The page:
The event at Tunbridge Wells – the second staged by the Scheme – was organised by West Kent Co-ordinator Chris Leask, who was ‘delighted’ by the response.

“Although this is only the second one we’ve done, the numbers have increased from just over 40 last year to 70 this year, and it was a great day,” said Chris.

Delegates came from as far afield as Essex and Hertfordshire as well as London, Sussex and Kent for the day, during which they were able to attend two workshops.

A total of seven workshops were held, covering homophobic crime, domestic violence, intervention, bereavement, non-female domestic violence, male rape, rehabilitation of prisoners and human rights.

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VICTIM SUPPORT KIRKDALE’S £128,000 BOOST

Four new initiatives are to be launched by Victim Support Kirkdale in Liverpool after a £128,000 award by the National Lotteries Charity Board.

The funds, which will be used over the next three years, will go towards employing a Sub Projects Manager and an administration officer to develop the four specific projects identified by the Scheme.

These will be supporting homeless victims of crime, supporting victims of homophobic crime, a school anti-bullying project and working with the community to develop a safer community. As part of the support for homeless victims of crime initiative, VS Kirkdale gave 30 personal attack alarms to Big Issue Liverpool for use by its vendors who have been victims of crime.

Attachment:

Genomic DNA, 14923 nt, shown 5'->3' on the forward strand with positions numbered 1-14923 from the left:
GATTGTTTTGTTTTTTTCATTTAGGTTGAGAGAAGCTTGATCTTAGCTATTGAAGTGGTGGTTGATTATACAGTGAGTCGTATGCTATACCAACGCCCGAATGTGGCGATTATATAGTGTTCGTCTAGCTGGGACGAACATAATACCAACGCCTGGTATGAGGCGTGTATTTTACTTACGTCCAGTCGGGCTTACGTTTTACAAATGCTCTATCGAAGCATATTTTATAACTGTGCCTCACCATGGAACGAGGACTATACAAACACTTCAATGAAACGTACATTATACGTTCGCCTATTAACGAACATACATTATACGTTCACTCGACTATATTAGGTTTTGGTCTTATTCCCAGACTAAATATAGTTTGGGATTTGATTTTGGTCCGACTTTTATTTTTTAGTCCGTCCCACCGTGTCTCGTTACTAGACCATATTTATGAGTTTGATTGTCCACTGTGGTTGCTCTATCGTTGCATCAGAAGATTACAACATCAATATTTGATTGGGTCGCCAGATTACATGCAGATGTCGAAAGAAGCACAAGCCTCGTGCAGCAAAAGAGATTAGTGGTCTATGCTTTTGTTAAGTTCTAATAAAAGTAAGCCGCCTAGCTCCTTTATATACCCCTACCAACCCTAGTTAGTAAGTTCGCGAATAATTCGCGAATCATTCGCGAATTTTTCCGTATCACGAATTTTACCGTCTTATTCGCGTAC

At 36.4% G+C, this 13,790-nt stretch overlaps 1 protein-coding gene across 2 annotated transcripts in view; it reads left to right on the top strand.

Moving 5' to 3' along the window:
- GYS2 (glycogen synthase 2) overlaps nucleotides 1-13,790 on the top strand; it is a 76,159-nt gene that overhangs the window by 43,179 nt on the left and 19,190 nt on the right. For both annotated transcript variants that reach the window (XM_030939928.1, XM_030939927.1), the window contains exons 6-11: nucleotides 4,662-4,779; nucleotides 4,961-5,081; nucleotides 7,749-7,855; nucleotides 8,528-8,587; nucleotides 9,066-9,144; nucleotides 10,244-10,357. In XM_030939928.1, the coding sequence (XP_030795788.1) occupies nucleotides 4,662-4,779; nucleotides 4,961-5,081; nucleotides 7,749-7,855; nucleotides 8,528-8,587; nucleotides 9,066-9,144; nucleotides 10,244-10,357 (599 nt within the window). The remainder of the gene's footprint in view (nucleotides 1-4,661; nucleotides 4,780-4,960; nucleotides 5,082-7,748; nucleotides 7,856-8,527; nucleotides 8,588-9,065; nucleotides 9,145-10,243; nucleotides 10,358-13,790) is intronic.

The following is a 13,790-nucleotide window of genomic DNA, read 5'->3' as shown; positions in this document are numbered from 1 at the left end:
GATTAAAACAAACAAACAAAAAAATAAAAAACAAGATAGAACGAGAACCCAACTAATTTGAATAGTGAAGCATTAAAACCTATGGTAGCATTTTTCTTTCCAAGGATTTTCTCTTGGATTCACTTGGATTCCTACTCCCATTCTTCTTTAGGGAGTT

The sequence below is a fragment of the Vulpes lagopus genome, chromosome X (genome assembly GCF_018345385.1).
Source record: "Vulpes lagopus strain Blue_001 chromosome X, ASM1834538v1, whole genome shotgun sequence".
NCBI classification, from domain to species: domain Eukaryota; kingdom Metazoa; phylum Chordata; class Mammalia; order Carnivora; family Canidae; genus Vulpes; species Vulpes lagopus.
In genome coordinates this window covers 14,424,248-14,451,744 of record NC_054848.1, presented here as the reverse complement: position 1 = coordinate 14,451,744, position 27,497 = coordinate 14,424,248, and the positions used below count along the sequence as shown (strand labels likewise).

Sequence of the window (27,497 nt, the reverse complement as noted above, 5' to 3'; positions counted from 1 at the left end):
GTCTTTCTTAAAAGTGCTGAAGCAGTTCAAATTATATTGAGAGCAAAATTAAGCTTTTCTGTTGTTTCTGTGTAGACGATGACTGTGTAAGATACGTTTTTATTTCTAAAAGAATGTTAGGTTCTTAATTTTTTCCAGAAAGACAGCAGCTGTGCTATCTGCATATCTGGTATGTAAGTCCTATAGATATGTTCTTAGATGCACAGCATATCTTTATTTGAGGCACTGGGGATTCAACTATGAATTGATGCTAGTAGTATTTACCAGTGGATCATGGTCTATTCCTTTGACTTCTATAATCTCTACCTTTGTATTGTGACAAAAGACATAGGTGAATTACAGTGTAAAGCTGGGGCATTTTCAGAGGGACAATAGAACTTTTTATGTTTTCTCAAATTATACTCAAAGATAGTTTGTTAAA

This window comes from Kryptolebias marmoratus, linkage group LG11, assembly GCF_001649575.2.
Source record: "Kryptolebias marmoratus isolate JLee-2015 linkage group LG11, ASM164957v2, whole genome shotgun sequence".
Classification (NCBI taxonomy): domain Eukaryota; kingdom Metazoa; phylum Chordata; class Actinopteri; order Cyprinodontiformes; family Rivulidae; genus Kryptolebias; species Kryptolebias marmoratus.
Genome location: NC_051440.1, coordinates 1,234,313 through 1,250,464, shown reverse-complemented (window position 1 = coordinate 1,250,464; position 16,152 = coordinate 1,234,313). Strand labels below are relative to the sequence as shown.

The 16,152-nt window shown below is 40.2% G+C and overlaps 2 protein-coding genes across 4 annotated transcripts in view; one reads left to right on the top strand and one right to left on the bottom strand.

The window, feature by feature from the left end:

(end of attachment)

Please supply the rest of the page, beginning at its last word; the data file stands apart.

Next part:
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NEWCASTLE WITNESS SERVICE CELEBRATES 10th ANNIVERSARY

More than 30 Witness Service volunteers, past and present, switched roles at Newcastle Crown Court when they attended a reception to mark the 10th anniversary of the service, and the launch of an information video for prospective witnesses.

The volunteers were able to sip wine and watch the first official showing of the video on the concourse overlooking the historic quayside of the River Tyne.

Berwick-upon-Tweed MP Alan Beith, Deputy Leader of the Liberal Democrats, and Lady Maddock, President of the Party, were guests of honour at the event, which launched the 17-minute Called to witness video, intended to prepare witnesses to give evidence.

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NORTH WEST BEATS THE FUEL CRISIS